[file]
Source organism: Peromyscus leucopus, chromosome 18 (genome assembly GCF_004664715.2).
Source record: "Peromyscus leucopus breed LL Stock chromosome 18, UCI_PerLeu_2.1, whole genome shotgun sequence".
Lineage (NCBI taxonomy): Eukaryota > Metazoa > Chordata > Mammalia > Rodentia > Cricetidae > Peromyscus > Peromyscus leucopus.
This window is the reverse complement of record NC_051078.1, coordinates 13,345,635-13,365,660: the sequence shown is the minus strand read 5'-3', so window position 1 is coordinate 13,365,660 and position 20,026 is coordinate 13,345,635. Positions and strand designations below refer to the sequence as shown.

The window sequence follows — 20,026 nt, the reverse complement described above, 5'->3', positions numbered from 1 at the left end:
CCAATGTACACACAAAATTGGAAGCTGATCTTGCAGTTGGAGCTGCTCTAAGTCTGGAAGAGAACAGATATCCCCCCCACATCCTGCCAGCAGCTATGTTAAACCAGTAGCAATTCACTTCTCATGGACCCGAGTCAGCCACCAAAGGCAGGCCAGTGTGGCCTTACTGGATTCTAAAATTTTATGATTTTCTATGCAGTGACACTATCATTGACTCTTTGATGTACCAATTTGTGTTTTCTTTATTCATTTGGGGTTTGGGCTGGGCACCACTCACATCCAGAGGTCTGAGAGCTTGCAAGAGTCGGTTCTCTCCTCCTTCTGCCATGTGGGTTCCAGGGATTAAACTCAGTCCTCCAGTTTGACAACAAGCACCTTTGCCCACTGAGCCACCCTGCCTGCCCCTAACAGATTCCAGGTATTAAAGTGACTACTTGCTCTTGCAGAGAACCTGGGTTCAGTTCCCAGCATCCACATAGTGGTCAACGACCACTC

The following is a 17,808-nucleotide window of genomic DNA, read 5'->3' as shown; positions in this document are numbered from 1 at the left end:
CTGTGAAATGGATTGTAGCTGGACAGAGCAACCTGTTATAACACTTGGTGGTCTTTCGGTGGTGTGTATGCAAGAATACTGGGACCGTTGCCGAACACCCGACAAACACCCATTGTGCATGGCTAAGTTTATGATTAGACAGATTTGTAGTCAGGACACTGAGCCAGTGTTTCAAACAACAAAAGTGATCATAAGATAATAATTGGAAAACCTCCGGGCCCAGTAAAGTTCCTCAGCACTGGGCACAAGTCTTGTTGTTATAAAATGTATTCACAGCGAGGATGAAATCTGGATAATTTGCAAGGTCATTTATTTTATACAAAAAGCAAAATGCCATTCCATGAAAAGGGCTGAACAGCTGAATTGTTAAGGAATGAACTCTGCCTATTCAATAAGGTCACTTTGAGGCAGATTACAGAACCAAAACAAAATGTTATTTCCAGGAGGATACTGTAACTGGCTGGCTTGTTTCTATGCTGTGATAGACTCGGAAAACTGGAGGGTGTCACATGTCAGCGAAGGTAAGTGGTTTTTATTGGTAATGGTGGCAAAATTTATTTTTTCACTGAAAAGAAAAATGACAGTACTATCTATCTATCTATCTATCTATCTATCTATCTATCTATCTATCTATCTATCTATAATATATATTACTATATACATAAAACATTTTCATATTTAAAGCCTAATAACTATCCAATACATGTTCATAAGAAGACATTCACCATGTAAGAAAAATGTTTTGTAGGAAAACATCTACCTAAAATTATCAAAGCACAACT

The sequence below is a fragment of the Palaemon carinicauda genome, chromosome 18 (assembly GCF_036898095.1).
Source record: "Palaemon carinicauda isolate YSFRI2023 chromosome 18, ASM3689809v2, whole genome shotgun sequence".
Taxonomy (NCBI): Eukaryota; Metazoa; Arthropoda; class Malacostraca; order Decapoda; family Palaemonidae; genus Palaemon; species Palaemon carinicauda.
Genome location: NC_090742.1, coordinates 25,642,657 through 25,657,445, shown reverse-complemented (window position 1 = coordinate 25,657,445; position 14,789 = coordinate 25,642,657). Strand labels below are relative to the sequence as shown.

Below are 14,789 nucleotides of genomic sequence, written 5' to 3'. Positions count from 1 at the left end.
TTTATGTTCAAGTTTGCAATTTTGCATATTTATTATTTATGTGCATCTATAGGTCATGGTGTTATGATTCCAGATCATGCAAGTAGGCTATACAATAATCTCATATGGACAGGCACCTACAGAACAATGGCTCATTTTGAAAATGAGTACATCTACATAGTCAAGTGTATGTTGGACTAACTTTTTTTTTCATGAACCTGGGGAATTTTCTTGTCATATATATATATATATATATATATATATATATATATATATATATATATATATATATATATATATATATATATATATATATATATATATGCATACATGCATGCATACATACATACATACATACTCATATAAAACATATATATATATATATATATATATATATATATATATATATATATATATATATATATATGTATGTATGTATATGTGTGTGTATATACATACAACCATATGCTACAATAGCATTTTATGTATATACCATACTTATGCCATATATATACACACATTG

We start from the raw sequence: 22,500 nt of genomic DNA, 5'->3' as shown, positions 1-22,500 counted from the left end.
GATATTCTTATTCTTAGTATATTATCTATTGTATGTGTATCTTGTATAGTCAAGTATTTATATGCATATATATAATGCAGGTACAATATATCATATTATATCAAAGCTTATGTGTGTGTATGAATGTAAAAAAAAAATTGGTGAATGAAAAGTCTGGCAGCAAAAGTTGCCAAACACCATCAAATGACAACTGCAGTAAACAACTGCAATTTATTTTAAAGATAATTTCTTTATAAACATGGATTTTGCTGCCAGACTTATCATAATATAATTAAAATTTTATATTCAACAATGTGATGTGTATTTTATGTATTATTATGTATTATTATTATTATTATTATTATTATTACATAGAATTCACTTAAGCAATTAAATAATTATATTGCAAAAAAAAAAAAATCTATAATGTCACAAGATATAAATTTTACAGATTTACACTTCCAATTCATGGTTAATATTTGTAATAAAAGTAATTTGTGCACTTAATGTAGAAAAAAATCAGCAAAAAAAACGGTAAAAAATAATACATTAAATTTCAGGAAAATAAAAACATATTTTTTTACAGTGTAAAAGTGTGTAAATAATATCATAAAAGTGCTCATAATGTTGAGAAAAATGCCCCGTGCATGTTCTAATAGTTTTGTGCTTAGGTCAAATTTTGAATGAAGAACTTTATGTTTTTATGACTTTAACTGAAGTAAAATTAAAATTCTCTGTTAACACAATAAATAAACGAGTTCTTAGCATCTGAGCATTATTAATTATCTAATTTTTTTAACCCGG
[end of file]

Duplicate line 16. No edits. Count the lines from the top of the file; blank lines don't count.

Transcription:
GATATTCTTATTCTTAGTATATTATCTATTGTATGTGTATCTTGTATAGTCAAGTATTTATATGCATATATATAATGCAGGTACAATATATCATATTATATCAAAGCTTATGTGTGTGTATGAATGTAAAAAAAAAATTGGTGAATGAAAAGTCTGGCAGCAAAAGTTGCCAAACACCATCAAATGACAACTGCAGTAAACAACTGCAATTTATTTTAAAGATAATTTCTTTATAAACATGGATTTTGCTGCCAGACTTATCATAATATAATTAAAATTTTATATTCAACAATGTGATGTGTATTTTATGTATTATTATGTATTATTATTATTATTATTATTATTATTACATAGAATTCACTTAAGCAATTAAATAATTATATTGCAAAAAAAAAAAAATCTATAATGTCACAAGATATAAATTTTACAGATTTACACTTCCAATTCATGGTTAATATTTGTAATAAAAGTAATTTGTGCACTTAATGTAGAAAAAAATCAGCAAAAAAAACGGTAAAAAATAATACATTAAATTTCAGGAAAATAAAAACATATTTTTTTACAGTGTAAAAGTGTGTAAATAATATCATAAAAGTGCTCATAATGTTGAGAAAAATGCCCCGTGCATGTTCTAATAGTTTTGTGCTTAGGTCAAATTTTGAATGAAGAACTTTATGTTTTTATGACTTTAACTGAAGTAAAATTAAAATTCTCTGTTAACACAATAAATAAACGAGTTCTTAGCATCTGAGCATTATTAATTATCTAATTTTTTTAACCCGG